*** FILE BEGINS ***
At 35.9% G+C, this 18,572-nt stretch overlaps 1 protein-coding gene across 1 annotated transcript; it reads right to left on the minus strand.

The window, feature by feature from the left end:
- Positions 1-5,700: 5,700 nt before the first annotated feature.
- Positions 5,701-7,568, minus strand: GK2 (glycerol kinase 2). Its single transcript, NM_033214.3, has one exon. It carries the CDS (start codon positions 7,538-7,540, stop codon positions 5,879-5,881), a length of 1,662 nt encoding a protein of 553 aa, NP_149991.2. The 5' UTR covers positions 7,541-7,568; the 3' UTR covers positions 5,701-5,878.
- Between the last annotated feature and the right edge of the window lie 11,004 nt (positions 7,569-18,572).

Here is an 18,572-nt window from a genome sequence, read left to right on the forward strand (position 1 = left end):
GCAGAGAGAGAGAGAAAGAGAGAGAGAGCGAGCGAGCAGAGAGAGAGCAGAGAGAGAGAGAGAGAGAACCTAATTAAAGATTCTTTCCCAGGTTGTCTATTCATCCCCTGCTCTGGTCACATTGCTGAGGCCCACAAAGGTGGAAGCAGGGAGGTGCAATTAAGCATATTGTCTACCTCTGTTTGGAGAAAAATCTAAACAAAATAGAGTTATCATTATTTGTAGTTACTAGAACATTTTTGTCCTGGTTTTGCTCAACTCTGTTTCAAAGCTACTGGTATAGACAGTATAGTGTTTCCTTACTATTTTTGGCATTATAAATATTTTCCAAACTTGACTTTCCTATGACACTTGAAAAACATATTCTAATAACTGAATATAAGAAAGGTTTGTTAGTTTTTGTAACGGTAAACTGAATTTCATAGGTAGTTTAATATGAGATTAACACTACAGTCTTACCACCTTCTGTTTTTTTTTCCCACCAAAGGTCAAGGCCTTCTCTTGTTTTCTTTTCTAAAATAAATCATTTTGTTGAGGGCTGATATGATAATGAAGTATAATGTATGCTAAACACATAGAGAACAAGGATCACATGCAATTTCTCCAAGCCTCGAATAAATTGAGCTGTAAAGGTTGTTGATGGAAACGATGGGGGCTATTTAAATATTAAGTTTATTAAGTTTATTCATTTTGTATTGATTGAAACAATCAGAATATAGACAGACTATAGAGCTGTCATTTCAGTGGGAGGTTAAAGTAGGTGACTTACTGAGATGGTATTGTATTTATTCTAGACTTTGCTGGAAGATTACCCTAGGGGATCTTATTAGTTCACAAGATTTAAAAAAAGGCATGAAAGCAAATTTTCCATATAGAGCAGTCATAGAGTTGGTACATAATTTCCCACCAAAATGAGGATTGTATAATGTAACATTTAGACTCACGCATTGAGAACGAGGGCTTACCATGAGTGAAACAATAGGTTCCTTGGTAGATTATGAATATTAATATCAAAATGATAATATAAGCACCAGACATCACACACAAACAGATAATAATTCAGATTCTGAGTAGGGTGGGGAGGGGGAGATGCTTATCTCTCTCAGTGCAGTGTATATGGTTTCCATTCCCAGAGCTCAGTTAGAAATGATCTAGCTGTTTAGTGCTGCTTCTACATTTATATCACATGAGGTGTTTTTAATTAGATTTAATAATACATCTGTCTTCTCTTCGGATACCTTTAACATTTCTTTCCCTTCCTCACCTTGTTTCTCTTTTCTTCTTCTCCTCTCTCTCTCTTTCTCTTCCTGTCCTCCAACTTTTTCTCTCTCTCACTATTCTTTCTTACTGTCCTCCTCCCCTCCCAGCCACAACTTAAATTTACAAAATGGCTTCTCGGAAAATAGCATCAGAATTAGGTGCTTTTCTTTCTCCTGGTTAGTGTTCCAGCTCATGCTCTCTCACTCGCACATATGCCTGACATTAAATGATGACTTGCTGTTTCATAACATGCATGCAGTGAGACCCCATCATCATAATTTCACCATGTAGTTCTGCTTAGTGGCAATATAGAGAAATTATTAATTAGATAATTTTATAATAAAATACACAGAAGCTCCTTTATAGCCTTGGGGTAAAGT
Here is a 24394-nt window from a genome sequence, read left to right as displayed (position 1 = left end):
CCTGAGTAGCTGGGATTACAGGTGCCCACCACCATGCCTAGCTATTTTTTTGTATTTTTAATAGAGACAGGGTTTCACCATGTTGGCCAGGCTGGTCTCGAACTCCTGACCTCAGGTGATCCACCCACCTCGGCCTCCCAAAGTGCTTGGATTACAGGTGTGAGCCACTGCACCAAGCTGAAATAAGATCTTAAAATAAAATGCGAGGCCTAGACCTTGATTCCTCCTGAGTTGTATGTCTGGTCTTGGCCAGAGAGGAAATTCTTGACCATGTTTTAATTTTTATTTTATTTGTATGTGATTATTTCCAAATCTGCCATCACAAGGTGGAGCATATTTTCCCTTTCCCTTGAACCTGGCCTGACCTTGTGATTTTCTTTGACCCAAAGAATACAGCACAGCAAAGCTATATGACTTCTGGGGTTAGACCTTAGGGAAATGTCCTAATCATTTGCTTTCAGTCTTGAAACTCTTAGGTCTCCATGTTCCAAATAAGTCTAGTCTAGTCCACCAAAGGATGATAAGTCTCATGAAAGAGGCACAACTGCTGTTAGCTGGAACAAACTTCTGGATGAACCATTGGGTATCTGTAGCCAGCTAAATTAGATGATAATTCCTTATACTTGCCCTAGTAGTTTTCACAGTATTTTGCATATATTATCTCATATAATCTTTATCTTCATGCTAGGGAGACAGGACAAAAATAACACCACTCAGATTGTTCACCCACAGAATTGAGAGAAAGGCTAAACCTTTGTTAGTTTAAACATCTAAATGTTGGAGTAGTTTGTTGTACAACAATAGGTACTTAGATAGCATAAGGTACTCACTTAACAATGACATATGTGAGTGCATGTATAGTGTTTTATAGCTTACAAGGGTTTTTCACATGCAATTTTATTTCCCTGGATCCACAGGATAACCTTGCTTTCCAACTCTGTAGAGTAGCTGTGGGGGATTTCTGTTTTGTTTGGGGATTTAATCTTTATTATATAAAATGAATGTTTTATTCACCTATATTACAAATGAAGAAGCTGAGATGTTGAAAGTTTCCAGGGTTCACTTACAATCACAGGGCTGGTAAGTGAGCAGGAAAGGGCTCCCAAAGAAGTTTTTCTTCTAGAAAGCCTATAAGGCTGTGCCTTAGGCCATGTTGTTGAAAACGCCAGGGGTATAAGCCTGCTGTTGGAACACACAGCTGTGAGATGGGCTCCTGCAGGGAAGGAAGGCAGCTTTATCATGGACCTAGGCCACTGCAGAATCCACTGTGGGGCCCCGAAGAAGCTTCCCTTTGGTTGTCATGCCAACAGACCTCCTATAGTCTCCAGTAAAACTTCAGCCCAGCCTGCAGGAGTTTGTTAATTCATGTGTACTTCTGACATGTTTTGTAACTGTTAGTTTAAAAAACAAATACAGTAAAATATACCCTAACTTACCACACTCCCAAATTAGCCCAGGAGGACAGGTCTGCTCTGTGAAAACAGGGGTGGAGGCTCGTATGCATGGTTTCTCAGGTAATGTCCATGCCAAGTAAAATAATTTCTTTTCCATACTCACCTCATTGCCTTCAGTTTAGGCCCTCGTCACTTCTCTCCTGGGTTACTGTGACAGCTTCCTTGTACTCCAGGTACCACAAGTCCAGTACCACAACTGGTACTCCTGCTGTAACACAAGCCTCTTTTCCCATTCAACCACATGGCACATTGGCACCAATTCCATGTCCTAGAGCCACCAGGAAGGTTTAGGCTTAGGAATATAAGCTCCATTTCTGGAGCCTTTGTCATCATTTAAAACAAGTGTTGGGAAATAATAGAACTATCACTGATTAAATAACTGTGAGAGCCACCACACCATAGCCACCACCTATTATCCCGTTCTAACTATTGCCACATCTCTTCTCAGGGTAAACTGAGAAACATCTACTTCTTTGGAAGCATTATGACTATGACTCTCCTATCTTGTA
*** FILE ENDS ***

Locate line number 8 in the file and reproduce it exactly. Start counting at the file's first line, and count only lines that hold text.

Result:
Here is a 24394-nt window from a genome sequence, read left to right as displayed (position 1 = left end):